ablair's blog

Netherlands Government Goes Open Source

In yet another blow to vendor lock-in and proprietary software standards, the Associated Press is reporting that the Dutch Government on Wednesday adopted laws requiring all national agencies to use the Open Document Format by April 2008. Even state and local agencies are required to comply by 2009; though there is flexibility in the new policy - agencies can chose to use proprietary standards, such as MS Office, but they must justify use. The new laws also mandate the use of FOSS in all agencies in a similar manner, for cost savings and accessibility reasons.

GOSLING, eat your heart out!

Japan Embraces Open Software Standards

The ODF Alliance recently announced that Japan has joined Norway to be the latest country to have government mandates recommending the use of open document standards, something many consider to be a prerequisite before serious acceptance of open source software in government can ever be a possibility. How far behind is Canada in this regard?

Apple Starts Selling DRM-Free Music

Walking the Talk

Critics of Apple CEO Steve Jobs' recent open letter Thoughts on Music will be pleased that he now has the opportunity to put his money where his mouth is.

Open Standards: And California Makes Four

California now joins Massachusetts, Texas, and Minnesota in the league of US states that have moved towards adopting laws mandating use of open stadards in government agencies.

Macrovision Responds to Apple's "Thoughts on Music"

Today Fred Amoroso, CEO of Macrovision, (a company that has developed and implemented DRM technologies for nearly 25 years) responded to the Apple CEO's open letter "Thoughts on Music" with an open letter himself. The response, called To Steve Jobs and the Digital Entertainment Industry takes issue with Jobs on most points and notably opines:

Analysis of Apple's call for an "End to DRM" on Music

Once again Adam Engst, editor of the venerable TidBITS mailing list - one of the longest-running technology mailing lists in operation - has come up with an insightful analysis, this time summarizing the industry response to Steve Job's Thoughts on Music letter where he controversially calls for the end to DRM on music, and the possible implications.

Apple's Steve Jobs Calls for DRM-free Music

In a rare and revealing open letter posted to Apple's website, co-founder and CEO Steve Jobs outlines the rise of iTunes and the bargains Apple had to make along the way, and he imagines the a future that could be DRM-free if the major lables would let it be so. In the piece, called Thoughts on Music, he states "Imagine a world where every online store sells DRM-free music encoded in open licensable formats. [...] This is clearly the best alternative for consumers, and Apple would embrace it in a heartbeat.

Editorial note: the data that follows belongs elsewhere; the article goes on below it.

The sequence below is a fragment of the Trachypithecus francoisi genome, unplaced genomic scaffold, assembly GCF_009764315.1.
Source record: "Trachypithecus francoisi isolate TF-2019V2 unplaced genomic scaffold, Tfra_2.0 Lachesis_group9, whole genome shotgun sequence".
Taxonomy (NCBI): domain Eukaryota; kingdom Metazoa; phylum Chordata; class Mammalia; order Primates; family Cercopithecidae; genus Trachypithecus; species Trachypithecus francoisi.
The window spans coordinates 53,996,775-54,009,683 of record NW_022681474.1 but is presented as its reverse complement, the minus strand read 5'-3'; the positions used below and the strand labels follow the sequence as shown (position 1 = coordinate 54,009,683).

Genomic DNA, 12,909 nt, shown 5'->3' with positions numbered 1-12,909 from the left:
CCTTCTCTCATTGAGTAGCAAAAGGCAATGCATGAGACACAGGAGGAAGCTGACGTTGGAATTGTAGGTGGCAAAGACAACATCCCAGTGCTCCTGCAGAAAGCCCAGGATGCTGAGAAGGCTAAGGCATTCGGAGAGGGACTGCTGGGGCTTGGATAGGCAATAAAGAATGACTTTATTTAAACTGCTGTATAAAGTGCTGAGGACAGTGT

French Govt to Adopt Open Document Format?

All French government publications should use OpenDocument Format (ODF), a comprehensive report (PDF) commissioned by French prime minister Dominique de Villepin recommends. An article on InfoWorld mentions that the report also recommends a government research centre for open source security, and the creation of a system for government agencies - local & national - to exchange information in the use of open source software.

All informative, vital, and timely, and quite possibly the basis for legislation soon.

DMCA Coming to Australia

The Howard government of Australia released draft legislation that it plans to introduce this autumn to fulfill obligations set out in trade agreements with the United States, an article in the Syndey Morning Herald says (also discussed on Slashdot). The article states that "The Australia-United States Free Trade Agreement requires Australia to prohibit the use of devices and services to circumvent TPMs." and further that the proposed draft legislation would make it an offence to use any technology that circumvents technological protection measures used with film, music, games, and gaming consoles, amongst other uses.

"Darknet" Book Reviewed by TidBITS

Adam Engst, editor of the venerable Macintosh mailing list TidBITS, has an excellent review of J.D. Lasica's new book Darknet: Hollywood's War Against the Digital Generation in this week's TidBITS edition. The book chronicles the legal struggles of average citizens who have been caught up in the United States by their copyright regime, struggling for what most would deem common-sense use of their purhcased media. The author explains the DMCA and other 'Content Cartel'-inspired legislation in the US and consequences of these laws, and could serve as an illuminating read for those considering changes to Canada's copyright regime. Engst writes:

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